Many of today’s electronic security systems are being designed to operate on a communications/computer network – a new technological frontier for security companies! To help you understand both the intricacies of communication networks, as well as how security systems fit into the networked world, the editors present SDM NetWorkings, a new monthly column featuring excerpts from a forthcoming book written by SDM’s contributing technology editor, David Engebretson. SDM NetWorkings will cover topics, such as networking basics, Ethernet LANs, Wi-Fi LANs, IP addressing, video systems, access control systems, alarm interfacing, audio interfacing, and more. Stay tuned to this monthly column to increase your knowledge and improve your skills in this new field.

To send a voice message, an image, or information across telecommunications lines or airwaves requires that the data be converted into a form that can be carried on an electrical current or radio wavelength. The two methods used for this conversion are analog and digital signal transmission.

Analog Communications

To transmit information in an analog format, the data, image, or voice is converted into an analog waveform, which electrically emulates the input signal. This waveform is then applied to a constant baseband frequency, which is generated by the transmitter. When the signal reaches the receiver, the baseband frequency is filtered out, leaving the analog waveform, which is then converted by the receiver back into its original form of voice or sound, data, or images.

Analog communications have been used since the beginning of electrical communication, and are used in common CCTV systems, where the video images are carried over coaxial electrical cables.

Although functional, analog communications can be distorted by outside interference, which can result in a poor quality of signal or image. Analog signaling is also prey to attenuation over distance, with signals losing power and quality as they travel through the air or over an electrical cable.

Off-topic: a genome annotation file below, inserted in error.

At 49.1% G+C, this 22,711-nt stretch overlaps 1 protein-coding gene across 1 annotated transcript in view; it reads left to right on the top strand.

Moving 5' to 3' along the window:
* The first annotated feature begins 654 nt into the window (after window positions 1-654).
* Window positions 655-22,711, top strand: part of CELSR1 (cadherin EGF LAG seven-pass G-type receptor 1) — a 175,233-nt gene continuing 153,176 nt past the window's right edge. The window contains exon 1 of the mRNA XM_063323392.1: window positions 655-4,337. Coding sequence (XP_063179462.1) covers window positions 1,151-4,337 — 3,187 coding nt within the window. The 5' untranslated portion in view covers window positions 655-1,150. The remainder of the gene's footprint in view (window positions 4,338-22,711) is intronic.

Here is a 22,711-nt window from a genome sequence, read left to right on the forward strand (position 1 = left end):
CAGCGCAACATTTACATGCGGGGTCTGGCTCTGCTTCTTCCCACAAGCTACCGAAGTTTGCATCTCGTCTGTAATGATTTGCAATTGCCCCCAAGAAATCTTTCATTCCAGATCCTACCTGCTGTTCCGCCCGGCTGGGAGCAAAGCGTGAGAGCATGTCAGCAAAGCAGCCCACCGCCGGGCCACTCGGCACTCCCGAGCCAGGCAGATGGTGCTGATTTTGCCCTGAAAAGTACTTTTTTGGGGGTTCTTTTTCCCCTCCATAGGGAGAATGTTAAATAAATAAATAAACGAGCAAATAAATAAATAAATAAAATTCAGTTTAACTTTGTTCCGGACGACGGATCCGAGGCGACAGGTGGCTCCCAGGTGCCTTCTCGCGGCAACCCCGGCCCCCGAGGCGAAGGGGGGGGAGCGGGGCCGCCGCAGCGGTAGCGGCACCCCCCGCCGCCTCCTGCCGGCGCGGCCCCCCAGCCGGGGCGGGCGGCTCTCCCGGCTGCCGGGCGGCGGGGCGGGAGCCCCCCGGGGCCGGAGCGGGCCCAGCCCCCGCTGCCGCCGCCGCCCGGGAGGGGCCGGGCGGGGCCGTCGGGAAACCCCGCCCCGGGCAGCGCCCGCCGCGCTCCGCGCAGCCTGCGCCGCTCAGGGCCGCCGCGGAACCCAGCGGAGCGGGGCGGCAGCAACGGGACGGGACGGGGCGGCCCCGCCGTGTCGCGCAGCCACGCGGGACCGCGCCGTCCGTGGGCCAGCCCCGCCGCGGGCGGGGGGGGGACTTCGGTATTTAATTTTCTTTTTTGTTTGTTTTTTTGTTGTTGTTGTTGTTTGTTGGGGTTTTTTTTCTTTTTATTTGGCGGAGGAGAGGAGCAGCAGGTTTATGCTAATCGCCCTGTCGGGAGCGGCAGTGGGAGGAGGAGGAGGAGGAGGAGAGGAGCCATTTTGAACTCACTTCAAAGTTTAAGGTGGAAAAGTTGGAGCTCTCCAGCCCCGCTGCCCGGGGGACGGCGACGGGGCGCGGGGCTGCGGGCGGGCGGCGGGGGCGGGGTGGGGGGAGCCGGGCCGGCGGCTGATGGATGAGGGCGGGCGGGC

To transmit over long distances, analog communications can require large amounts of electrical power, such as the 50,000 watt AM radio stations that were established in the early 1900s.

Distortion, attenuation, and large power requirements limit the uses and distances at which analog communications are practical. However, analog is perfectly acceptable for short-distance use, as is demonstrated by virtually any standard CCTV installation.

Digital Communications – Zeros and Ones

A better way to transmit signals was realized with the development and adoption of digital communications.

Signals to be transmitted are first converted into a string of 0s and 1s, which correspond to specific voltage changes.

These voltage changes are then applied to the “baseband” frequency, and sent to the receiver, which removes the baseband wavelength and converts the 0s and 1s back into the original message.

By converting images, voice, or data into a “binary” code consisting of a string of 0s and 1s, many of the problems inherent in analog communications can be sidestepped.

While electrical interference from magnetic or radio frequency sources can cause great distortion in an analog signal, it can have less effect on digital communications, as increased “peaks” caused by distortion can still be interpreted by the receiver as 0s and 1s.

Digital signaling provides for longer-distance transmission potential, as the lessening of the signal over distance can still provide a clear distinction between the 1s and 0s.

Signal Power

Because the voltages signifying the 1s and 0s are of set values, the power needed to transmit digital signals is inherently less than that of analog signals, where the larger peaks of the waveform would require more power to be transmitted.

With lower power requirements, longer transmission distances, and less susceptibility to electrical interference, digital communications are superior to analog, and provide the basis for network communications.